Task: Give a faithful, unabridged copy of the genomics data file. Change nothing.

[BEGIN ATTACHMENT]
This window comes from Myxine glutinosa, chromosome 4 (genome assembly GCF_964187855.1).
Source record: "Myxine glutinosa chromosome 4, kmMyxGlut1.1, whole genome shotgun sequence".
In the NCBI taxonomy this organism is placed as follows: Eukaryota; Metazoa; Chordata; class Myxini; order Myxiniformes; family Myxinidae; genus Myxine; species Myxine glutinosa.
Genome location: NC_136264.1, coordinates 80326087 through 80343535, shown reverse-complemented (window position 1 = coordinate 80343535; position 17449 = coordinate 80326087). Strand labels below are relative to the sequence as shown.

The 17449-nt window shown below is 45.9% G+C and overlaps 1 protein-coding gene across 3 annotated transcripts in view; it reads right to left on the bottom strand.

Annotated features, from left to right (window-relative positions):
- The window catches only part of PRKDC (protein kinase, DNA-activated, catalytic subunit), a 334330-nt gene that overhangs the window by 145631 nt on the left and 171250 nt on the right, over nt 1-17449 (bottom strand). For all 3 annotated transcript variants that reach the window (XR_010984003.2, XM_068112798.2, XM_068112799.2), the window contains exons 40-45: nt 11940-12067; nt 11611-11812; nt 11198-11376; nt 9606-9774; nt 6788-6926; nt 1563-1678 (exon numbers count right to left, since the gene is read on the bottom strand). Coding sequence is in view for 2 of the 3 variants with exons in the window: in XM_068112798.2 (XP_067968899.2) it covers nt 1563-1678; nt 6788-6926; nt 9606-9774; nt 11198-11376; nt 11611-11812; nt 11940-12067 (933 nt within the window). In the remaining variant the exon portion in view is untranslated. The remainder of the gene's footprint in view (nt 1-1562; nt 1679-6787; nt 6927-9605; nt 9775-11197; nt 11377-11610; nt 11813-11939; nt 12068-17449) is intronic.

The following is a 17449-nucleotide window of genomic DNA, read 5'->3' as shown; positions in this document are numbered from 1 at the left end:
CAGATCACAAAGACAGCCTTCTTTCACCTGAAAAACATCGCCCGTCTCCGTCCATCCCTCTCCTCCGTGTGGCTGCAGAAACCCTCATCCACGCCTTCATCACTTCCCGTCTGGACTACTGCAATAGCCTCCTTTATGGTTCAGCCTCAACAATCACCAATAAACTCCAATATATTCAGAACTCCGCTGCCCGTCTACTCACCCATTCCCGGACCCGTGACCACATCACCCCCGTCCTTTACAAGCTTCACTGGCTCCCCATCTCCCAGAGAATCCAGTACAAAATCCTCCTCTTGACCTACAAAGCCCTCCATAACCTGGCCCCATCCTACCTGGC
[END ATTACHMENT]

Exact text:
This window comes from Myxine glutinosa, chromosome 4 (genome assembly GCF_964187855.1).
Source record: "Myxine glutinosa chromosome 4, kmMyxGlut1.1, whole genome shotgun sequence".
In the NCBI taxonomy this organism is placed as follows: Eukaryota; Metazoa; Chordata; class Myxini; order Myxiniformes; family Myxinidae; genus Myxine; species Myxine glutinosa.
Genome location: NC_136264.1, coordinates 80326087 through 80343535, shown reverse-complemented (window position 1 = coordinate 80343535; position 17449 = coordinate 80326087). Strand labels below are relative to the sequence as shown.

The 17449-nt window shown below is 45.9% G+C and overlaps 1 protein-coding gene across 3 annotated transcripts in view; it reads right to left on the bottom strand.

Annotated features, from left to right (window-relative positions):
- The window catches only part of PRKDC (protein kinase, DNA-activated, catalytic subunit), a 334330-nt gene that overhangs the window by 145631 nt on the left and 171250 nt on the right, over nt 1-17449 (bottom strand). For all 3 annotated transcript variants that reach the window (XR_010984003.2, XM_068112798.2, XM_068112799.2), the window contains exons 40-45: nt 11940-12067; nt 11611-11812; nt 11198-11376; nt 9606-9774; nt 6788-6926; nt 1563-1678 (exon numbers count right to left, since the gene is read on the bottom strand). Coding sequence is in view for 2 of the 3 variants with exons in the window: in XM_068112798.2 (XP_067968899.2) it covers nt 1563-1678; nt 6788-6926; nt 9606-9774; nt 11198-11376; nt 11611-11812; nt 11940-12067 (933 nt within the window). In the remaining variant the exon portion in view is untranslated. The remainder of the gene's footprint in view (nt 1-1562; nt 1679-6787; nt 6927-9605; nt 9775-11197; nt 11377-11610; nt 11813-11939; nt 12068-17449) is intronic.

The following is a 17449-nucleotide window of genomic DNA, read 5'->3' as shown; positions in this document are numbered from 1 at the left end:
CAGATCACAAAGACAGCCTTCTTTCACCTGAAAAACATCGCCCGTCTCCGTCCATCCCTCTCCTCCGTGTGGCTGCAGAAACCCTCATCCACGCCTTCATCACTTCCCGTCTGGACTACTGCAATAGCCTCCTTTATGGTTCAGCCTCAACAATCACCAATAAACTCCAATATATTCAGAACTCCGCTGCCCGTCTACTCACCCATTCCCGGACCCGTGACCACATCACCCCCGTCCTTTACAAGCTTCACTGGCTCCCCATCTCCCAGAGAATCCAGTACAAAATCCTCCTCTTGACCTACAAAGCCCTCCATAACCTGGCCCCATCCTACCTGGC